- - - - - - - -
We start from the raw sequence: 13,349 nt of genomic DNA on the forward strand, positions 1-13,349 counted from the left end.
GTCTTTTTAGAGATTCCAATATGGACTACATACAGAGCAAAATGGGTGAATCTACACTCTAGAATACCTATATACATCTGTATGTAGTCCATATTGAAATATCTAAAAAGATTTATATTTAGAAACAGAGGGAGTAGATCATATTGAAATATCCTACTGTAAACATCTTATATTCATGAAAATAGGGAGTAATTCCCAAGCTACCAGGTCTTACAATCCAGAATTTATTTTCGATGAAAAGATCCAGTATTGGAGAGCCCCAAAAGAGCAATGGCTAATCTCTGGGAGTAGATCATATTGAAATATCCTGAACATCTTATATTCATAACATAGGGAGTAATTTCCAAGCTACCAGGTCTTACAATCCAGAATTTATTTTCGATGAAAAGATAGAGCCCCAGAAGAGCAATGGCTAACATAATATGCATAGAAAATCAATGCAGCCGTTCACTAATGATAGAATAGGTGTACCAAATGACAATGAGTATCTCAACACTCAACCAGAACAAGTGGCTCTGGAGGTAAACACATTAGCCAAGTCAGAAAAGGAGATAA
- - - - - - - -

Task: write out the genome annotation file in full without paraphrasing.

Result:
We start from the raw sequence: 13,349 nt of genomic DNA on the forward strand, positions 1-13,349 counted from the left end.
GTCTTTTTAGAGATTCCAATATGGACTACATACAGAGCAAAATGGGTGAATCTACACTCTAGAATACCTATATACATCTGTATGTAGTCCATATTGAAATATCTAAAAAGATTTATATTTAGAAACAGAGGGAGTAGATCATATTGAAATATCCTACTGTAAACATCTTATATTCATGAAAATAGGGAGTAATTCCCAAGCTACCAGGTCTTACAATCCAGAATTTATTTTCGATGAAAAGATCCAGTATTGGAGAGCCCCAAAAGAGCAATGGCTAATCTCTGGGAGTAGATCATATTGAAATATCCTGAACATCTTATATTCATAACATAGGGAGTAATTTCCAAGCTACCAGGTCTTACAATCCAGAATTTATTTTCGATGAAAAGATAGAGCCCCAGAAGAGCAATGGCTAACATAATATGCATAGAAAATCAATGCAGCCGTTCACTAATGATAGAATAGGTGTACCAAATGACAATGAGTATCTCAACACTCAACCAGAACAAGTGGCTCTGGAGGTAAACACATTAGCCAAGTCAGAAAAGGAGATAA